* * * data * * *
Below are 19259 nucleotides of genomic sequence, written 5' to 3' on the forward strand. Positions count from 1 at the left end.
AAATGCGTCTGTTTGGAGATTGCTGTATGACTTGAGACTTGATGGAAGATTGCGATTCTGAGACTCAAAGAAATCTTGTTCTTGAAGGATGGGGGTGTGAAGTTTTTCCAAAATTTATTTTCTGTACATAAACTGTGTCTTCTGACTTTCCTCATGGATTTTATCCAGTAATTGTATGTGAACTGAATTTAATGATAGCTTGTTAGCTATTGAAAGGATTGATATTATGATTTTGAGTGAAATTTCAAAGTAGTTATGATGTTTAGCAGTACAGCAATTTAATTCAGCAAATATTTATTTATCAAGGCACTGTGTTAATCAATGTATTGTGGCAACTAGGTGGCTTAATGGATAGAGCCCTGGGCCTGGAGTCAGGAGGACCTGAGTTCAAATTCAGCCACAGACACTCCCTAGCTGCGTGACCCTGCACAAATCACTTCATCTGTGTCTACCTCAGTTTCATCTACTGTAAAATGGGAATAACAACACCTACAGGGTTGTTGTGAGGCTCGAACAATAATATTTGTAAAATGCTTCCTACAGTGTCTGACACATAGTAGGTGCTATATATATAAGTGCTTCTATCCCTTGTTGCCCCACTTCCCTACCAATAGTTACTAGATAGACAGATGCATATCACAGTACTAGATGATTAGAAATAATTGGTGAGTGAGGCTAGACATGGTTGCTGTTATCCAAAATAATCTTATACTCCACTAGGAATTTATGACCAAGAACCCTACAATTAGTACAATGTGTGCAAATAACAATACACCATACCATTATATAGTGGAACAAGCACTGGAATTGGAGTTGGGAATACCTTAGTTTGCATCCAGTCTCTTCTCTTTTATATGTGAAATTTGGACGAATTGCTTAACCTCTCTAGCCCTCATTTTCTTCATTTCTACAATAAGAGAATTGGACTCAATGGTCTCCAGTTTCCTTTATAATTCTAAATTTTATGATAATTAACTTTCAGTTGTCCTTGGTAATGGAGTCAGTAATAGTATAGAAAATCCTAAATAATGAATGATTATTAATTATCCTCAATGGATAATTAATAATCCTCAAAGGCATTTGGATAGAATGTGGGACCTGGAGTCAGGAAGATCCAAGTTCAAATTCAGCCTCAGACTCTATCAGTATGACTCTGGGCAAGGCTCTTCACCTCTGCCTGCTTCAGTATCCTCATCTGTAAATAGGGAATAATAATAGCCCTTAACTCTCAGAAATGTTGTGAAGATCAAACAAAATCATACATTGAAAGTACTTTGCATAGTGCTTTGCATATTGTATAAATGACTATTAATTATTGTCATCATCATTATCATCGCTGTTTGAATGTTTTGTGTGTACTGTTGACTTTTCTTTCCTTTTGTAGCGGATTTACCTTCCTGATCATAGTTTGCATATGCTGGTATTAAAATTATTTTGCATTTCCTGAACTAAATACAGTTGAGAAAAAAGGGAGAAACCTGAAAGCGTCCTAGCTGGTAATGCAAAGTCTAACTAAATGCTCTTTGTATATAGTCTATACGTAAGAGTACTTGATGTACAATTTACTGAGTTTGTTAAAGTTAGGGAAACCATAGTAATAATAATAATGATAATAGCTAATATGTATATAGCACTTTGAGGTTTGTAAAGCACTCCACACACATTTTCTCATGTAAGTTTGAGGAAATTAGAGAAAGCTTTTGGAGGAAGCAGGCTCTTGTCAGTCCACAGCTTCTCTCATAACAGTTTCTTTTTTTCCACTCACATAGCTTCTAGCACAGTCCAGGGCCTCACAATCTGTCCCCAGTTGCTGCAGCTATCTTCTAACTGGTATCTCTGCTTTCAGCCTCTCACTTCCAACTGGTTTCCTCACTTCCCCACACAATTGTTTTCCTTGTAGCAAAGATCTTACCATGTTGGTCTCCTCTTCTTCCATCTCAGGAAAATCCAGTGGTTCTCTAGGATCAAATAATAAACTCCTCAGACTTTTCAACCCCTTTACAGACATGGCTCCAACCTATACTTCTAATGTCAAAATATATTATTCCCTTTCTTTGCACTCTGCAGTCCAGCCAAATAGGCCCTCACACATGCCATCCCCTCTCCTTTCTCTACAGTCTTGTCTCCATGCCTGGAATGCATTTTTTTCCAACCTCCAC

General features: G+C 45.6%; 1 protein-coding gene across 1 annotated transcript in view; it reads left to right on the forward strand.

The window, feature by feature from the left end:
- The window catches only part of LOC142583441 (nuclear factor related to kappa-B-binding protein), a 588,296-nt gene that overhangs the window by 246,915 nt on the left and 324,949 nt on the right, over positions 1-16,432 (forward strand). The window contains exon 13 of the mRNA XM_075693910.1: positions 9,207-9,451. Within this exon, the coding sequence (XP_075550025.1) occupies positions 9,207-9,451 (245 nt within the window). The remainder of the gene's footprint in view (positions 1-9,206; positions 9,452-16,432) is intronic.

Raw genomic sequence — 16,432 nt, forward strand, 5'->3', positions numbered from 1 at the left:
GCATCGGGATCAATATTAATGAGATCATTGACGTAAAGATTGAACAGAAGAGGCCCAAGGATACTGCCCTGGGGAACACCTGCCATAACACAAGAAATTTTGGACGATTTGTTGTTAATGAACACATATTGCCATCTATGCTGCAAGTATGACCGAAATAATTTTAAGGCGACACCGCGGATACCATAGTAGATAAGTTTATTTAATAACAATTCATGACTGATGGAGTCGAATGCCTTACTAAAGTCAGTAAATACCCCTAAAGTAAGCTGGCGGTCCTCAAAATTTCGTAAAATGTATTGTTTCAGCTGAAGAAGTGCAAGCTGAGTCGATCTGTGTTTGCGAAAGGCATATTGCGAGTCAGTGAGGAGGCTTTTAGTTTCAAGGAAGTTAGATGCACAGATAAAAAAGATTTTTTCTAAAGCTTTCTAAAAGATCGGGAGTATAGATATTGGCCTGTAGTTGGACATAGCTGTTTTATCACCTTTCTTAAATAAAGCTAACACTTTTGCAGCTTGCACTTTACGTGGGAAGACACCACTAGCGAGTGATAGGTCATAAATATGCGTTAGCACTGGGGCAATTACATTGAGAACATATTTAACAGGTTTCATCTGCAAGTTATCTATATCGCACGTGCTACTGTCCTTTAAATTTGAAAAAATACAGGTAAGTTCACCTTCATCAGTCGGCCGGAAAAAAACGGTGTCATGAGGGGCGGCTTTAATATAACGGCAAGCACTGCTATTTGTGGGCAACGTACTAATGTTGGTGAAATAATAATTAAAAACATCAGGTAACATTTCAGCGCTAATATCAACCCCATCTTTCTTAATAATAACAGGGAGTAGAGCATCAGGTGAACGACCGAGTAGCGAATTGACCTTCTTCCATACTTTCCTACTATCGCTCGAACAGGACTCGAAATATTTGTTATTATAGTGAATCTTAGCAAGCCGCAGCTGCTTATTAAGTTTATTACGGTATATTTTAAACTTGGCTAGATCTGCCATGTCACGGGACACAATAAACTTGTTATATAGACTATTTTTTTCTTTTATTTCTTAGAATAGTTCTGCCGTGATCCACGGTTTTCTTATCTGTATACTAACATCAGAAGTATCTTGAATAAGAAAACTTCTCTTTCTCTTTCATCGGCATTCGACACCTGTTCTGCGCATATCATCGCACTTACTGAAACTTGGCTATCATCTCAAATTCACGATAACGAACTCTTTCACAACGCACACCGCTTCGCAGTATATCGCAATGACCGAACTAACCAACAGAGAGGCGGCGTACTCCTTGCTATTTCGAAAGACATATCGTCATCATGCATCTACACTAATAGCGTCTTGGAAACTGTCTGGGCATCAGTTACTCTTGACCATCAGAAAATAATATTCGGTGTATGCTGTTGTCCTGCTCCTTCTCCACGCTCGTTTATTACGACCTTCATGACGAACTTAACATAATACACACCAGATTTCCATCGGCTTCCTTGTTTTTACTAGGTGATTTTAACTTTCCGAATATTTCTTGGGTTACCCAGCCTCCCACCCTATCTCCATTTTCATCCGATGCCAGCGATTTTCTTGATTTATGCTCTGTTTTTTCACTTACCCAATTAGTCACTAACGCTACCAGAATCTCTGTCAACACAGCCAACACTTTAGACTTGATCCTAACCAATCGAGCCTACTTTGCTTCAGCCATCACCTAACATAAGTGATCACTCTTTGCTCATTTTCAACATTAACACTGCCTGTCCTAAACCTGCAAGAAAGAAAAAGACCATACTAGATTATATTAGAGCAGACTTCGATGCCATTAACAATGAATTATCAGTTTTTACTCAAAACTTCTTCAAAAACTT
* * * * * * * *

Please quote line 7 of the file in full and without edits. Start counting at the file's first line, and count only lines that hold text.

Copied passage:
GCATCGGGATCAATATTAATGAGATCATTGACGTAAAGATTGAACAGAAGAGGCCCAAGGATACTGCCCTGGGGAACACCTGCCATAACACAAGAAATTTTGGACGATTTGTTGTTAATGAACACATATTGCCATCTATGCTGCAAGTATGACCGAAATAATTTTAAGGCGACACCGCGGATACCATAGTAGATAAGTTTATTTAATAACAATTCATGACTGATGGAGTCGAATGCCTTACTAAAGTCAGTAAATACCCCTAAAGTAAGCTGGCGGTCCTCAAAATTTCGTAAAATGTATTGTTTCAGCTGAAGAAGTGCAAGCTGAGTCGATCTGTGTTTGCGAAAGGCATATTGCGAGTCAGTGAGGAGGCTTTTAGTTTCAAGGAAGTTAGATGCACAGATAAAAAAGATTTTTTCTAAAGCTTTCTAAAAGATCGGGAGTATAGATATTGGCCTGTAGTTGGACATAGCTGTTTTATCACCTTTCTTAAATAAAGCTAACACTTTTGCAGCTTGCACTTTACGTGGGAAGACACCACTAGCGAGTGATAGGTCATAAATATGCGTTAGCACTGGGGCAATTACATTGAGAACATATTTAACAGGTTTCATCTGCAAGTTATCTATATCGCACGTGCTACTGTCCTTTAAATTTGAAAAAATACAGGTAAGTTCACCTTCATCAGTCGGCCGGAAAAAAACGGTGTCATGAGGGGCGGCTTTAATATAACGGCAAGCACTGCTATTTGTGGGCAACGTACTAATGTTGGTGAAATAATAATTAAAAACATCAGGTAACATTTCAGCGCTAATATCAACCCCATCTTTCTTAATAATAACAGGGAGTAGAGCATCAGGTGAACGACCGAGTAGCGAATTGACCTTCTTCCATACTTTCCTACTATCGCTCGAACAGGACTCGAAATATTTGTTATTATAGTGAATCTTAGCAAGCCGCAGCTGCTTATTAAGTTTATTACGGTATATTTTAAACTTGGCTAGATCTGCCATGTCACGGGACACAATAAACTTGTTATATAGACTATTTTTTTCTTTTATTTCTTAGAATAGTTCTGCCGTGATCCACGGTTTTCTTATCTGTATACTAACATCAGAAGTATCTTGAATAAGAAAACTTCTCTTTCTCTTTCATCGGCATTCGACACCTGTTCTGCGCATATCATCGCACTTACTGAAACTTGGCTATCATCTCAAATTCACGATAACGAACTCTTTCACAACGCACACCGCTTCGCAGTATATCGCAATGACCGAACTAACCAACAGAGAGGCGGCGTACTCCTTGCTATTTCGAAAGACATATCGTCATCATGCATCTACACTAATAGCGTCTTGGAAACTGTCTGGGCATCAGTTACTCTTGACCATCAGAAAATAATATTCGGTGTATGCTGTTGTCCTGCTCCTTCTCCACGCTCGTTTATTACGACCTTCATGACGAACTTAACATAATACACACCAGATTTCCATCGGCTTCCTTGTTTTTACTAGGTGATTTTAACTTTCCGAATATTTCTTGGGTTACCCAGCCTCCCACCCTATCTCCATTTTCATCCGATGCCAGCGATTTTCTTGATTTATGCTCTGTTTTTTCACTTACCCAATTAGTCACTAACGCTACCAGAATCTCTGTCAACACAGCCAACACTTTAGACTTGATCCTAACCAATCGAGCCTACTTTGCTTCAGCCATCACCTAACATAAGTGATCACTCTTTGCTCATTTTCAACATTAACACTGCCTGTCCTAAACCTGCAAGAAAGAAAAAGACCATACTAGATTATATTAGAGCAGACTTCGATGCCATTAACAATGAATTATCAGTTTTTACTCAAAACTTCTTCAAAAACTT